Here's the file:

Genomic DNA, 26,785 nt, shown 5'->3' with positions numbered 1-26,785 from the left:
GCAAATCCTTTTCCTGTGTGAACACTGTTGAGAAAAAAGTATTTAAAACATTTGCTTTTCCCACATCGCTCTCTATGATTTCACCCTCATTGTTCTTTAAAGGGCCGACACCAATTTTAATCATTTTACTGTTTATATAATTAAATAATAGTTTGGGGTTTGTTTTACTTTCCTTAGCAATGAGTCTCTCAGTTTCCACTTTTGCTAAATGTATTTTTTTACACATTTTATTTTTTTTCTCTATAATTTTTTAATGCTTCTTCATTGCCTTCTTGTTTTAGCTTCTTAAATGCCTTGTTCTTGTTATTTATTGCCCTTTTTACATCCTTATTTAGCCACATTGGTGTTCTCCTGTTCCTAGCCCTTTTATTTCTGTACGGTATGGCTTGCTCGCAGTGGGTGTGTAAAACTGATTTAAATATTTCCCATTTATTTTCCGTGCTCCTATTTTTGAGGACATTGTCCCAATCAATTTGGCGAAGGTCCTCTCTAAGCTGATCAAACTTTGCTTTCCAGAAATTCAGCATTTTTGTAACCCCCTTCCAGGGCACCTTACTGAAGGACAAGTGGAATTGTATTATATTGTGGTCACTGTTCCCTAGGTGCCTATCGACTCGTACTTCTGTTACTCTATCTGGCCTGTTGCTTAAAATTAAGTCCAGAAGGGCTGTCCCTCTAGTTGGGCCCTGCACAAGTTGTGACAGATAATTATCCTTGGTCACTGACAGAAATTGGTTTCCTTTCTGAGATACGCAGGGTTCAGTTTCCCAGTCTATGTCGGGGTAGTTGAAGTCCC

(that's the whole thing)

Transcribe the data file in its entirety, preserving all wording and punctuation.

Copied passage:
Genomic DNA, 26,785 nt, shown 5'->3' with positions numbered 1-26,785 from the left:
GCAAATCCTTTTCCTGTGTGAACACTGTTGAGAAAAAAGTATTTAAAACATTTGCTTTTCCCACATCGCTCTCTATGATTTCACCCTCATTGTTCTTTAAAGGGCCGACACCAATTTTAATCATTTTACTGTTTATATAATTAAATAATAGTTTGGGGTTTGTTTTACTTTCCTTAGCAATGAGTCTCTCAGTTTCCACTTTTGCTAAATGTATTTTTTTACACATTTTATTTTTTTTCTCTATAATTTTTTAATGCTTCTTCATTGCCTTCTTGTTTTAGCTTCTTAAATGCCTTGTTCTTGTTATTTATTGCCCTTTTTACATCCTTATTTAGCCACATTGGTGTTCTCCTGTTCCTAGCCCTTTTATTTCTGTACGGTATGGCTTGCTCGCAGTGGGTGTGTAAAACTGATTTAAATATTTCCCATTTATTTTCCGTGCTCCTATTTTTGAGGACATTGTCCCAATCAATTTGGCGAAGGTCCTCTCTAAGCTGATCAAACTTTGCTTTCCAGAAATTCAGCATTTTTGTAACCCCCTTCCAGGGCACCTTACTGAAGGACAAGTGGAATTGTATTATATTGTGGTCACTGTTCCCTAGGTGCCTATCGACTCGTACTTCTGTTACTCTATCTGGCCTGTTGCTTAAAATTAAGTCCAGAAGGGCTGTCCCTCTAGTTGGGCCCTGCACAAGTTGTGACAGATAATTATCCTTGGTCACTGACAGAAATTGGTTTCCTTTCTGAGATACGCAGGGTTCAGTTTCCCAGTCTATGTCGGGGTAGTTGAAGTCCC